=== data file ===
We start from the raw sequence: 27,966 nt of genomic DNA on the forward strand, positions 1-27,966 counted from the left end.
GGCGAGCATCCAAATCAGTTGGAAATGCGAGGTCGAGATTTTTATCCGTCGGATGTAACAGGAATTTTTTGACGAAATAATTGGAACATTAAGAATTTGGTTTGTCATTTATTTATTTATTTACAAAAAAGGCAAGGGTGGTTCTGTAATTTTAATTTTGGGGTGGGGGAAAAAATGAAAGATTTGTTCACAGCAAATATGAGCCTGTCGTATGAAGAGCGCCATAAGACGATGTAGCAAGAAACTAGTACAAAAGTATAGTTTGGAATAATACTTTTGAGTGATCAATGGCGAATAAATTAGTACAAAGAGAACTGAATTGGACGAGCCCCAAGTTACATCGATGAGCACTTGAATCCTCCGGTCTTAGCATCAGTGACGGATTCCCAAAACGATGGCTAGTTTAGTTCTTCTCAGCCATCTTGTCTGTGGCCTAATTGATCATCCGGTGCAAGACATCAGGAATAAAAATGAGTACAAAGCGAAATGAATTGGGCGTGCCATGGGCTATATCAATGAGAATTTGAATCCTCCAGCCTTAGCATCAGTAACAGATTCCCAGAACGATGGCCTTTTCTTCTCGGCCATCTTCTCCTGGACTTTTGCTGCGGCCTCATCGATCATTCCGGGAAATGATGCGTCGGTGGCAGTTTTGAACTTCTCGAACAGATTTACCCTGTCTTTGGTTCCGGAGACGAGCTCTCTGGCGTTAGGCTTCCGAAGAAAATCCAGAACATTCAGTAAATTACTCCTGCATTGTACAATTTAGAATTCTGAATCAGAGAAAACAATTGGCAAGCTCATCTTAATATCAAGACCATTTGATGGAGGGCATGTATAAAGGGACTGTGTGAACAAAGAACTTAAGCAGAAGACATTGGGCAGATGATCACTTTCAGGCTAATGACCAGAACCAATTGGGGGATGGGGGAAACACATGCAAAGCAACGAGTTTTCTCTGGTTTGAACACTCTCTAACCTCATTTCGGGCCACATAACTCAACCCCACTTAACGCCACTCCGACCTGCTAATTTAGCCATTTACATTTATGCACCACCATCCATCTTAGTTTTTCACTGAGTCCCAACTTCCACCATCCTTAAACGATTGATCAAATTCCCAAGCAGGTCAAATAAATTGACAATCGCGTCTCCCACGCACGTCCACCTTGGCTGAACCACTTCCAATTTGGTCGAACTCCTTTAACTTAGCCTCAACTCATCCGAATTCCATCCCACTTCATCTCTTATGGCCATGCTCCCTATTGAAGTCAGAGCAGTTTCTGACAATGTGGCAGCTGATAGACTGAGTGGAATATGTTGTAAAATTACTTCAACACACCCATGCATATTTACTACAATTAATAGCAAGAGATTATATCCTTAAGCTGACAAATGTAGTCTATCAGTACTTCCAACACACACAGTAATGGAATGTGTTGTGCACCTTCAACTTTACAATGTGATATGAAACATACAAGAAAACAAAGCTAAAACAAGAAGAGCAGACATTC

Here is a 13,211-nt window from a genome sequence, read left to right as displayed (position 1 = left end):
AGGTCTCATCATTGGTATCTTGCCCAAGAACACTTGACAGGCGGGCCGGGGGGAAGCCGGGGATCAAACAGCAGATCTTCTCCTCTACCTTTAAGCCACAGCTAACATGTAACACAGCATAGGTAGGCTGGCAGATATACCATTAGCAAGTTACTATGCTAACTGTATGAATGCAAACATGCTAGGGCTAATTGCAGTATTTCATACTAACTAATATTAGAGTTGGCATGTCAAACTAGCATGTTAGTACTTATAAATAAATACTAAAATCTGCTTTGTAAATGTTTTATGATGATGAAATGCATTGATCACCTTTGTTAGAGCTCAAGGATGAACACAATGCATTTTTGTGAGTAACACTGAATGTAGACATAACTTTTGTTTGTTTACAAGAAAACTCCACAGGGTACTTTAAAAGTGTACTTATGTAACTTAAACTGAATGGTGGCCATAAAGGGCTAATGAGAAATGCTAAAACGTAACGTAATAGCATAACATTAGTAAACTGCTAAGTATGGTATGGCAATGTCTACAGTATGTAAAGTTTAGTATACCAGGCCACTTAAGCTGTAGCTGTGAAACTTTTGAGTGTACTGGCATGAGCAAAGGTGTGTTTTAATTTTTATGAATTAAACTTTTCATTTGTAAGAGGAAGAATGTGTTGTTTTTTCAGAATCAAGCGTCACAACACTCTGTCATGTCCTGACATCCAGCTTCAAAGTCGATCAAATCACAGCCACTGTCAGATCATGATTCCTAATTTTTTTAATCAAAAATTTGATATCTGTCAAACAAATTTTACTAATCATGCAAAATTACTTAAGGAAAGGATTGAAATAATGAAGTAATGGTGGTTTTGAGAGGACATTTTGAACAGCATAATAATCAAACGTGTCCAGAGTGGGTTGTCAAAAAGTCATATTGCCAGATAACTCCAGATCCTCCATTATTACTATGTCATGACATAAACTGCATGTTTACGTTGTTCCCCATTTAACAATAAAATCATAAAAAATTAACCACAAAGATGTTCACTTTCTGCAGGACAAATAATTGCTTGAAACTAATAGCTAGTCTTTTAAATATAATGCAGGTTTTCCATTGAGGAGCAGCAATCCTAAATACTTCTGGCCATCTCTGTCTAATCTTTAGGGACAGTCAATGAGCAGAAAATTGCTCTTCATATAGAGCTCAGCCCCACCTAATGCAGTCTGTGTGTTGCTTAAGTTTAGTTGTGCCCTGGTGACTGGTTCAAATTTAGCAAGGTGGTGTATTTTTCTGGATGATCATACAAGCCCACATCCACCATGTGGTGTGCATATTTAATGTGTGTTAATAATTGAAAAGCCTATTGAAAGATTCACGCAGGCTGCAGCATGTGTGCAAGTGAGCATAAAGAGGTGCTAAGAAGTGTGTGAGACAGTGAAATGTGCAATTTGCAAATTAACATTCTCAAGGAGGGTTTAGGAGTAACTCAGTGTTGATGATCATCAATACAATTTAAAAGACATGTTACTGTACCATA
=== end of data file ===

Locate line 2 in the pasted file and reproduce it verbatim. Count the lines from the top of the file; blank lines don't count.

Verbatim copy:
GGCGAGCATCCAAATCAGTTGGAAATGCGAGGTCGAGATTTTTATCCGTCGGATGTAACAGGAATTTTTTGACGAAATAATTGGAACATTAAGAATTTGGTTTGTCATTTATTTATTTATTTACAAAAAAGGCAAGGGTGGTTCTGTAATTTTAATTTTGGGGTGGGGGAAAAAATGAAAGATTTGTTCACAGCAAATATGAGCCTGTCGTATGAAGAGCGCCATAAGACGATGTAGCAAGAAACTAGTACAAAAGTATAGTTTGGAATAATACTTTTGAGTGATCAATGGCGAATAAATTAGTACAAAGAGAACTGAATTGGACGAGCCCCAAGTTACATCGATGAGCACTTGAATCCTCCGGTCTTAGCATCAGTGACGGATTCCCAAAACGATGGCTAGTTTAGTTCTTCTCAGCCATCTTGTCTGTGGCCTAATTGATCATCCGGTGCAAGACATCAGGAATAAAAATGAGTACAAAGCGAAATGAATTGGGCGTGCCATGGGCTATATCAATGAGAATTTGAATCCTCCAGCCTTAGCATCAGTAACAGATTCCCAGAACGATGGCCTTTTCTTCTCGGCCATCTTCTCCTGGACTTTTGCTGCGGCCTCATCGATCATTCCGGGAAATGATGCGTCGGTGGCAGTTTTGAACTTCTCGAACAGATTTACCCTGTCTTTGGTTCCGGAGACGAGCTCTCTGGCGTTAGGCTTCCGAAGAAAATCCAGAACATTCAGTAAATTACTCCTGCATTGTACAATTTAGAATTCTGAATCAGAGAAAACAATTGGCAAGCTCATCTTAATATCAAGACCATTTGATGGAGGGCATGTATAAAGGGACTGTGTGAACAAAGAACTTAAGCAGAAGACATTGGGCAGATGATCACTTTCAGGCTAATGACCAGAACCAATTGGGGGATGGGGGAAACACATGCAAAGCAACGAGTTTTCTCTGGTTTGAACACTCTCTAACCTCATTTCGGGCCACATAACTCAACCCCACTTAACGCCACTCCGACCTGCTAATTTAGCCATTTACATTTATGCACCACCATCCATCTTAGTTTTTCACTGAGTCCCAACTTCCACCATCCTTAAACGATTGATCAAATTCCCAAGCAGGTCAAATAAATTGACAATCGCGTCTCCCACGCACGTCCACCTTGGCTGAACCACTTCCAATTTGGTCGAACTCCTTTAACTTAGCCTCAACTCATCCGAATTCCATCCCACTTCATCTCTTATGGCCATGCTCCCTATTGAAGTCAGAGCAGTTTCTGACAATGTGGCAGCTGATAGACTGAGTGGAATATGTTGTAAAATTACTTCAACACACCCATGCATATTTACTACAATTAATAGCAAGAGATTATATCCTTAAGCTGACAAATGTAGTCTATCAGTACTTCCAACACACACAGTAATGGAATGTGTTGTGCACCTTCAACTTTACAATGTGATATGAAACATACAAGAAAACAAAGCTAAAACAAGAAGAGCAGACATTC